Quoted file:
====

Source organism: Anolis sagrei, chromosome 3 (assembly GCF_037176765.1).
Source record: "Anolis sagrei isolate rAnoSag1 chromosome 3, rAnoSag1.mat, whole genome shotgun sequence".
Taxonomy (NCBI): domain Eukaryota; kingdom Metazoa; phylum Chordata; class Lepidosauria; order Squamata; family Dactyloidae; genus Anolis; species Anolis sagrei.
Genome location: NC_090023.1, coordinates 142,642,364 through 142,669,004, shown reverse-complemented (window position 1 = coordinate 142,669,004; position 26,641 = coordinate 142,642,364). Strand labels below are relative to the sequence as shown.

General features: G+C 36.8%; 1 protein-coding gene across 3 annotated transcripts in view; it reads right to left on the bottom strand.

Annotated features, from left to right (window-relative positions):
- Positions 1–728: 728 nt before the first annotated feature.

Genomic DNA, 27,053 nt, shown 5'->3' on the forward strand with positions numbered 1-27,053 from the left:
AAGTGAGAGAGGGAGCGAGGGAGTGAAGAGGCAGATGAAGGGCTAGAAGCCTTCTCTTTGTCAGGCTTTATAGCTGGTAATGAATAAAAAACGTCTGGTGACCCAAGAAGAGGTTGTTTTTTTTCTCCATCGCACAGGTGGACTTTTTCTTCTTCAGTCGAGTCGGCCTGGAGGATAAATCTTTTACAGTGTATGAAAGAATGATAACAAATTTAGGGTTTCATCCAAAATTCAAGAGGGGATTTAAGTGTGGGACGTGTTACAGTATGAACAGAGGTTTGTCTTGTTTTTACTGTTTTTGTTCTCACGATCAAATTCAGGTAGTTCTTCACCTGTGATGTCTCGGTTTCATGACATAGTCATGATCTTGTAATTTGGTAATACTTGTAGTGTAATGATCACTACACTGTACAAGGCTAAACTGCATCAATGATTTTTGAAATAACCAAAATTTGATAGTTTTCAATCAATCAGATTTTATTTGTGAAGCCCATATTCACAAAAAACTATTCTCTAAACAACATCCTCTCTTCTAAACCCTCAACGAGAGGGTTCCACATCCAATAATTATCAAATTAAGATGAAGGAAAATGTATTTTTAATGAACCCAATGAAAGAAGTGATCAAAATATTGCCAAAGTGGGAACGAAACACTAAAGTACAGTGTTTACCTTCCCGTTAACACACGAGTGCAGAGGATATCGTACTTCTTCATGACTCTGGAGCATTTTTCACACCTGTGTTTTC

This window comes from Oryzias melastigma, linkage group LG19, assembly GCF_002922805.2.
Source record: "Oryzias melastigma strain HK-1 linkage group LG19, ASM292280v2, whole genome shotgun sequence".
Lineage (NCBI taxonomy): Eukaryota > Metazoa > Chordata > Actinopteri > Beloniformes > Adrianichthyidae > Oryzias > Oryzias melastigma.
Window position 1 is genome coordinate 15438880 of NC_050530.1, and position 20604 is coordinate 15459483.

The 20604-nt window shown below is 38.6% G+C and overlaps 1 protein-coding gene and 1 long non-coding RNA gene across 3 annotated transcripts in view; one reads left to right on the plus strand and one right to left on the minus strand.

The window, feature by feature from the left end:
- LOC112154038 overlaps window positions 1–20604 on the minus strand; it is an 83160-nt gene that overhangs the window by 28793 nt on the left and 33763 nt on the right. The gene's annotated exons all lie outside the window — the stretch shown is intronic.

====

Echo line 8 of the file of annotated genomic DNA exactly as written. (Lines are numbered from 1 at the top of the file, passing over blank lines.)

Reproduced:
Genomic DNA, 27,053 nt, shown 5'->3' on the forward strand with positions numbered 1-27,053 from the left: